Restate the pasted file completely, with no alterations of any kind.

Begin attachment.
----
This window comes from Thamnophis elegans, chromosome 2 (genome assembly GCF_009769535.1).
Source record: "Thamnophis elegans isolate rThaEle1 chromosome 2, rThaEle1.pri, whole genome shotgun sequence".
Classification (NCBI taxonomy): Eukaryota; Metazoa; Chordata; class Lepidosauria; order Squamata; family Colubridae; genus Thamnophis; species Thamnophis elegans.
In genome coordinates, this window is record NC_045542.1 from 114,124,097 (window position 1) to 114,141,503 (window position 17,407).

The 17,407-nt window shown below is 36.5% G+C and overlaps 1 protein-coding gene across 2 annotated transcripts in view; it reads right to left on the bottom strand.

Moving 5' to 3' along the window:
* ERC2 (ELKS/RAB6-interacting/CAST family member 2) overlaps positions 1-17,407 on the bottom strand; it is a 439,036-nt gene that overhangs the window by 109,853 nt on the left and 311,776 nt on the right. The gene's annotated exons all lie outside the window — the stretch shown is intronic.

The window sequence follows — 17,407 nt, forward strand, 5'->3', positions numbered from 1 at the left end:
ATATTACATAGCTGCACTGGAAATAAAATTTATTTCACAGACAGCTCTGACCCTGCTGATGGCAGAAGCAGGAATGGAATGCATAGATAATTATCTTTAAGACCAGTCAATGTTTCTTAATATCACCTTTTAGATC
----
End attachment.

This window comes from Thamnophis elegans, chromosome 2 (genome assembly GCF_009769535.1).
Source record: "Thamnophis elegans isolate rThaEle1 chromosome 2, rThaEle1.pri, whole genome shotgun sequence".
Classification (NCBI taxonomy): Eukaryota; Metazoa; Chordata; class Lepidosauria; order Squamata; family Colubridae; genus Thamnophis; species Thamnophis elegans.
In genome coordinates, this window is record NC_045542.1 from 114,124,097 (window position 1) to 114,141,503 (window position 17,407).

The 17,407-nt window shown below is 36.5% G+C and overlaps 1 protein-coding gene across 2 annotated transcripts in view; it reads right to left on the bottom strand.

Moving 5' to 3' along the window:
* ERC2 (ELKS/RAB6-interacting/CAST family member 2) overlaps positions 1-17,407 on the bottom strand; it is a 439,036-nt gene that overhangs the window by 109,853 nt on the left and 311,776 nt on the right. The gene's annotated exons all lie outside the window — the stretch shown is intronic.

The window sequence follows — 17,407 nt, forward strand, 5'->3', positions numbered from 1 at the left end:
ATATTACATAGCTGCACTGGAAATAAAATTTATTTCACAGACAGCTCTGACCCTGCTGATGGCAGAAGCAGGAATGGAATGCATAGATAATTATCTTTAAGACCAGTCAATGTTTCTTAATATCACCTTTTAGATC